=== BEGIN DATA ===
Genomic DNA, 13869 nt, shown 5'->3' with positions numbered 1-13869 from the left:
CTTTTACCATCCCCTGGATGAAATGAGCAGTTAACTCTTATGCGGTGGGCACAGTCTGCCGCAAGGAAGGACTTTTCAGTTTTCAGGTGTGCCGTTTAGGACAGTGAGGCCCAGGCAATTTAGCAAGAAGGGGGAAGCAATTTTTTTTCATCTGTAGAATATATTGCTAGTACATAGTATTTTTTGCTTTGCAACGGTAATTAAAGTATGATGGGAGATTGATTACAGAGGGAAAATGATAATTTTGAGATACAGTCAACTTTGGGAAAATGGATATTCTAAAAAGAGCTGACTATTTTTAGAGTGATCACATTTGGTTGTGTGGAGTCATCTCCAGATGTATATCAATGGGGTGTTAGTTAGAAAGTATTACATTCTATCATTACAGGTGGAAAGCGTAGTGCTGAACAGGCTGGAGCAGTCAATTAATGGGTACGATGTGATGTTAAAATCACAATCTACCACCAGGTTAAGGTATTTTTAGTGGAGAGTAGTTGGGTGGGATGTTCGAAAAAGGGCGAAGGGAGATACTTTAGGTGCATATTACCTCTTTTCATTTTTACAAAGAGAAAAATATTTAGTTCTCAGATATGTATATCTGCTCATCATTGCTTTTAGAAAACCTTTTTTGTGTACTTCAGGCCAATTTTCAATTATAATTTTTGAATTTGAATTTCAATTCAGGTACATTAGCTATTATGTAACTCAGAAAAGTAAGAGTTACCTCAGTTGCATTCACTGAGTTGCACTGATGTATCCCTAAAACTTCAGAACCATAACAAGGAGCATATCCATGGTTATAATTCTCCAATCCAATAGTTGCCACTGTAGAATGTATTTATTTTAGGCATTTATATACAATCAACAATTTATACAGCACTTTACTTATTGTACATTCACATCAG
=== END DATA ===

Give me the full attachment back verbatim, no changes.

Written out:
Genomic DNA, 13869 nt, shown 5'->3' with positions numbered 1-13869 from the left:
CTTTTACCATCCCCTGGATGAAATGAGCAGTTAACTCTTATGCGGTGGGCACAGTCTGCCGCAAGGAAGGACTTTTCAGTTTTCAGGTGTGCCGTTTAGGACAGTGAGGCCCAGGCAATTTAGCAAGAAGGGGGAAGCAATTTTTTTTCATCTGTAGAATATATTGCTAGTACATAGTATTTTTTGCTTTGCAACGGTAATTAAAGTATGATGGGAGATTGATTACAGAGGGAAAATGATAATTTTGAGATACAGTCAACTTTGGGAAAATGGATATTCTAAAAAGAGCTGACTATTTTTAGAGTGATCACATTTGGTTGTGTGGAGTCATCTCCAGATGTATATCAATGGGGTGTTAGTTAGAAAGTATTACATTCTATCATTACAGGTGGAAAGCGTAGTGCTGAACAGGCTGGAGCAGTCAATTAATGGGTACGATGTGATGTTAAAATCACAATCTACCACCAGGTTAAGGTATTTTTAGTGGAGAGTAGTTGGGTGGGATGTTCGAAAAAGGGCGAAGGGAGATACTTTAGGTGCATATTACCTCTTTTCATTTTTACAAAGAGAAAAATATTTAGTTCTCAGATATGTATATCTGCTCATCATTGCTTTTAGAAAACCTTTTTTGTGTACTTCAGGCCAATTTTCAATTATAATTTTTGAATTTGAATTTCAATTCAGGTACATTAGCTATTATGTAACTCAGAAAAGTAAGAGTTACCTCAGTTGCATTCACTGAGTTGCACTGATGTATCCCTAAAACTTCAGAACCATAACAAGGAGCATATCCATGGTTATAATTCTCCAATCCAATAGTTGCCACTGTAGAATGTATTTATTTTAGGCATTTATATACAATCAACAATTTATACAGCACTTTACTTATTGTACATTCACATCAG